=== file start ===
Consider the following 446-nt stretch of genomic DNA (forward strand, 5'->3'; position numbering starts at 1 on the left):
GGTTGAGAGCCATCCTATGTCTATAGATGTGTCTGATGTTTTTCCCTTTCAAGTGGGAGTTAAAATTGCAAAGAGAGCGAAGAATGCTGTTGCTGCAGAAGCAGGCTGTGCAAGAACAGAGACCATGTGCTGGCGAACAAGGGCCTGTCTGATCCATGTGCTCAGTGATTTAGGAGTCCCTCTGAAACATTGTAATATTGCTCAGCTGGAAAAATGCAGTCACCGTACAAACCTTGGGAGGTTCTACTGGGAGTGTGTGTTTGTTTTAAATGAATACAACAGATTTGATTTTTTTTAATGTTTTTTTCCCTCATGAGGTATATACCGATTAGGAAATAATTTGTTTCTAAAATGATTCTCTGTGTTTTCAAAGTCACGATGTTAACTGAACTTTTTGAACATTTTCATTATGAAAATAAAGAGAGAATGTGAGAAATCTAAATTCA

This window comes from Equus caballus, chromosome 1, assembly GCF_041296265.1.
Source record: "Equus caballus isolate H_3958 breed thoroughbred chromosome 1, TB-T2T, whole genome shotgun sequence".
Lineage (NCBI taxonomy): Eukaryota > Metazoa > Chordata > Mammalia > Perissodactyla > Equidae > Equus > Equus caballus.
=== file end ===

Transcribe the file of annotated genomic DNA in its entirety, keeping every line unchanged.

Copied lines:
Consider the following 446-nt stretch of genomic DNA (forward strand, 5'->3'; position numbering starts at 1 on the left):
GGTTGAGAGCCATCCTATGTCTATAGATGTGTCTGATGTTTTTCCCTTTCAAGTGGGAGTTAAAATTGCAAAGAGAGCGAAGAATGCTGTTGCTGCAGAAGCAGGCTGTGCAAGAACAGAGACCATGTGCTGGCGAACAAGGGCCTGTCTGATCCATGTGCTCAGTGATTTAGGAGTCCCTCTGAAACATTGTAATATTGCTCAGCTGGAAAAATGCAGTCACCGTACAAACCTTGGGAGGTTCTACTGGGAGTGTGTGTTTGTTTTAAATGAATACAACAGATTTGATTTTTTTTAATGTTTTTTTCCCTCATGAGGTATATACCGATTAGGAAATAATTTGTTTCTAAAATGATTCTCTGTGTTTTCAAAGTCACGATGTTAACTGAACTTTTTGAACATTTTCATTATGAAAATAAAGAGAGAATGTGAGAAATCTAAATTCA

This window comes from Equus caballus, chromosome 1, assembly GCF_041296265.1.
Source record: "Equus caballus isolate H_3958 breed thoroughbred chromosome 1, TB-T2T, whole genome shotgun sequence".
Lineage (NCBI taxonomy): Eukaryota > Metazoa > Chordata > Mammalia > Perissodactyla > Equidae > Equus > Equus caballus.